Pre_GI: SWBIT SVG BLASTN

Query: NC_009381:2939782 Yersinia pestis Pestoides F chromosome, complete genome

Lineage: Yersinia pestis; Yersinia; Enterobacteriaceae; Enterobacteriales; Proteobacteria; Bacteria

General Information: Atypical strain isolated from the former Soviet Union, USSR. This strain lacks a plasminogen activator and is virulent by the aerosol route. Specific virulence factors are encoded within pathogenicity islands (PAIs) that are required for the invasive phenotype associated with Yersinia infections. One key virulence plasmid contained by the three human-specific pathogens is pCD1/pYv, which encodes a type III secretion system for the delivery of virulence proteins that contribute to internalization into the host cell. It is the causative agent of plague (bubonic and pulmonary) a devastating disease which has killed millions worldwide. The organism can be transmitted from rats to humans through the bite of an infected flea or from human-to-human through the air during widespread infection. Yersinia pestis is an extremely pathogenic organism that requires very few numbers in order to cause disease, and is often lethal if left untreated. The organism is enteroinvasive, and can survive and propagate in macrophages prior to spreading systemically throughout the host. Yersinia pestis also contains a PAI on the chromosome that is similar to the SPI-2 PAI from Salmonella that allows intracellular survival in the organism.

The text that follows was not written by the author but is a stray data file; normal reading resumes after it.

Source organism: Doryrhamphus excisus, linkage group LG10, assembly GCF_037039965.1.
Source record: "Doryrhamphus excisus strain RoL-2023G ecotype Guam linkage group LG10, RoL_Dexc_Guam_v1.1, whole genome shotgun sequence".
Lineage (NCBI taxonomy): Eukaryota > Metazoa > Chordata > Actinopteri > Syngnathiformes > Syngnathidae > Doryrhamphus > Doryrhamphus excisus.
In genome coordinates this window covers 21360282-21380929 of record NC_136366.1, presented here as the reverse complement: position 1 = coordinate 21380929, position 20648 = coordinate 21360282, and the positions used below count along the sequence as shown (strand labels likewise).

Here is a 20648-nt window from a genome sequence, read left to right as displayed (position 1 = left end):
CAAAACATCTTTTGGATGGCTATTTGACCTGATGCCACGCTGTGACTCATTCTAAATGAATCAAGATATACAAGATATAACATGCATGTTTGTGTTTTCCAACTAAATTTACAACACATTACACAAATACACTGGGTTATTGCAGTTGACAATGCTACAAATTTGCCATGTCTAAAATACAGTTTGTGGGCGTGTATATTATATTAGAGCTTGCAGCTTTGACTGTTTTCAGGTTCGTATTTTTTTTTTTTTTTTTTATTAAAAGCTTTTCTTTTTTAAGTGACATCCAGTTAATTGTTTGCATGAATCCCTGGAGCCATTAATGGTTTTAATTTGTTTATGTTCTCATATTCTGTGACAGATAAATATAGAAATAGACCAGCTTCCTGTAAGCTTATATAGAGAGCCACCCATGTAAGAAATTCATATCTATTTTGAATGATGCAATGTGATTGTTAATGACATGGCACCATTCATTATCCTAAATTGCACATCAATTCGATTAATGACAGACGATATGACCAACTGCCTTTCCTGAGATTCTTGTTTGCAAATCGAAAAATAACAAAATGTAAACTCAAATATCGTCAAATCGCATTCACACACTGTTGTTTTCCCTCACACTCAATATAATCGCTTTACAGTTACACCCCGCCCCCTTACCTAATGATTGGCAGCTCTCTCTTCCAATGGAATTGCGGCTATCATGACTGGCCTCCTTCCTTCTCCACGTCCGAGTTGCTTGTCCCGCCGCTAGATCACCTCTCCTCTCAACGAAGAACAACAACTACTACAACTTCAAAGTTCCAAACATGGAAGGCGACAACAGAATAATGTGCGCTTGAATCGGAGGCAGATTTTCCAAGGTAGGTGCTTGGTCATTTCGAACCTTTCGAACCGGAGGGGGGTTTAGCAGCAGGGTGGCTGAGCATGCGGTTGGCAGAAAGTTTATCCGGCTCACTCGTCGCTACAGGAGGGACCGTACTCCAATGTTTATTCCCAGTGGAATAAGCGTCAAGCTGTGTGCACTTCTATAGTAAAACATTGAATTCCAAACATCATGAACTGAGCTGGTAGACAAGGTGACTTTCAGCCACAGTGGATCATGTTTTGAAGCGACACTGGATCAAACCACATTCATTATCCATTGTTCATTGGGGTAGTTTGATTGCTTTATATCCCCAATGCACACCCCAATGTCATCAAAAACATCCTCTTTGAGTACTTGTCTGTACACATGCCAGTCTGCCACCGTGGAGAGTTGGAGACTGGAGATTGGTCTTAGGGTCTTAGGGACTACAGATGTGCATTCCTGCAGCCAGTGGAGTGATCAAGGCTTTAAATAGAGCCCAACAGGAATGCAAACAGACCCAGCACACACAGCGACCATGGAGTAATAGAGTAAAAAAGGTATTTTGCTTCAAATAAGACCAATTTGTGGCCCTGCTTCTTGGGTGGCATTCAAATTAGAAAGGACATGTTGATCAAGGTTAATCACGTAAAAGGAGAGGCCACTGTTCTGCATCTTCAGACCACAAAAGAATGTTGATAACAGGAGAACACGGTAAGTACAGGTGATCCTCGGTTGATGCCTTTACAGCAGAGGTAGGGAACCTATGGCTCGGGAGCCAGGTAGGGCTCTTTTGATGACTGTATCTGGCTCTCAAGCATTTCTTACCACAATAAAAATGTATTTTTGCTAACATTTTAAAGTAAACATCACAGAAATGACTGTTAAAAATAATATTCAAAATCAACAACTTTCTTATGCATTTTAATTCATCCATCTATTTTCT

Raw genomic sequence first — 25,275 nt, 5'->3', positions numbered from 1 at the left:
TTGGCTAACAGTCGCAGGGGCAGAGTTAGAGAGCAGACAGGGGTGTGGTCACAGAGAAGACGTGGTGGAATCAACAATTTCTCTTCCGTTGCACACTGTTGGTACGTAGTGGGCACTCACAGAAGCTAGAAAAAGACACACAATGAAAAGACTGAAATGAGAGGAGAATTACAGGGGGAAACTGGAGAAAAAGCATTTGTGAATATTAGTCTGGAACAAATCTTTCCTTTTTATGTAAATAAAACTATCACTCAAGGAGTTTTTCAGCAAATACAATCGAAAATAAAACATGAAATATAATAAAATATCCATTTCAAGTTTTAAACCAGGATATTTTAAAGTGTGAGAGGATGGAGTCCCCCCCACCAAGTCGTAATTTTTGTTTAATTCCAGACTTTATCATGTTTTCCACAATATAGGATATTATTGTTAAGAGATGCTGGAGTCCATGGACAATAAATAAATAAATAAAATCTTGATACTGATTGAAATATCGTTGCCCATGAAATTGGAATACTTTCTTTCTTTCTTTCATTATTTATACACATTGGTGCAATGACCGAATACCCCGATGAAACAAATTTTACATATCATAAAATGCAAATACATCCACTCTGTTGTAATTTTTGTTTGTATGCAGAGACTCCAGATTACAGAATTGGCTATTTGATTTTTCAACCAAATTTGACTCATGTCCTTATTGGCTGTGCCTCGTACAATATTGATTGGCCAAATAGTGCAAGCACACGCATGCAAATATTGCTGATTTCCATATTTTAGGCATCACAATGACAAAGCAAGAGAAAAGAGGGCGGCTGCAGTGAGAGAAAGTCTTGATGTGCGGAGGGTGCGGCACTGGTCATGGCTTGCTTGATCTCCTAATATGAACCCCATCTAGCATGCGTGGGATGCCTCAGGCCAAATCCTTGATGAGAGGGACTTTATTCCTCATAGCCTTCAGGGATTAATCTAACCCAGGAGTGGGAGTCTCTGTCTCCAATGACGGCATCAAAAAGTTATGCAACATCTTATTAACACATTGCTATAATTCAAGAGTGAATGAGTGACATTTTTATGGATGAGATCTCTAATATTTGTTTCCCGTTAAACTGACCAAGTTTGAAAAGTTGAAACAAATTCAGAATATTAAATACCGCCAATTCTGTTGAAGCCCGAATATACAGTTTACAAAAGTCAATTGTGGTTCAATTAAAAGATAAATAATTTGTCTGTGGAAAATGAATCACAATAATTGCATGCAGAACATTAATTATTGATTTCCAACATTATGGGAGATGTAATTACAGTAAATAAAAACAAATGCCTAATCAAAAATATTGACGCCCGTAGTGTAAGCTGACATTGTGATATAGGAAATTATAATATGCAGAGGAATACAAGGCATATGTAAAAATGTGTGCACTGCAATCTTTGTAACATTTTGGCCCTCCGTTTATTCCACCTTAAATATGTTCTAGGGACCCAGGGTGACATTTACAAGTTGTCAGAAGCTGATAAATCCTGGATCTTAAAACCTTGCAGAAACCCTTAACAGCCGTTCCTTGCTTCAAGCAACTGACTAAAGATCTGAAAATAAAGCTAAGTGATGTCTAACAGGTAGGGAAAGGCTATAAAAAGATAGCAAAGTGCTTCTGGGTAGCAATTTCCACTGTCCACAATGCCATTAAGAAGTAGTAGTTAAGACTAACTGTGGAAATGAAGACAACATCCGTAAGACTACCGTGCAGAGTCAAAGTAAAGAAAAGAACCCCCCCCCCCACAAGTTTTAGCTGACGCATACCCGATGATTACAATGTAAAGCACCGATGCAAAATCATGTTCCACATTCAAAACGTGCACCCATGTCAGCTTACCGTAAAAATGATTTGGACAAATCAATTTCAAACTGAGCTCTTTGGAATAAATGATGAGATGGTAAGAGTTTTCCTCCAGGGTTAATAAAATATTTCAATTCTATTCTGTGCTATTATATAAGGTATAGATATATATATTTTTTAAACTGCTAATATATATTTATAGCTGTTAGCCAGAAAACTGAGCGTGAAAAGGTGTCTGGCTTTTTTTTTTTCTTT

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BLASTN Alignment.txt

Subject: AP010958:3238742 Escherichia coli O103:H2 str. 12009 DNA, complete genome

Lineage: Escherichia coli; Escherichia; Enterobacteriaceae; Enterobacteriales; Proteobacteria; Bacteria

General Information: This organism was named for its discoverer, Theodore Escherich, and is one of the premier model organisms used in the study of bacterial genetics, physiology, and biochemistry. This enteric organism is typically present in the lower intestine of humans, where it is the dominant facultative anaerobe present, but it is only one minor constituent of the complete intestinal microflora. E. coli, is capable of causing various diseases in its host, especially when they acquire virulence traits. E. coli can cause urinary tract infections, neonatal meningitis, and many different intestinal diseases, usually by attaching to the host cell and introducing toxins that disrupt normal cellular processes.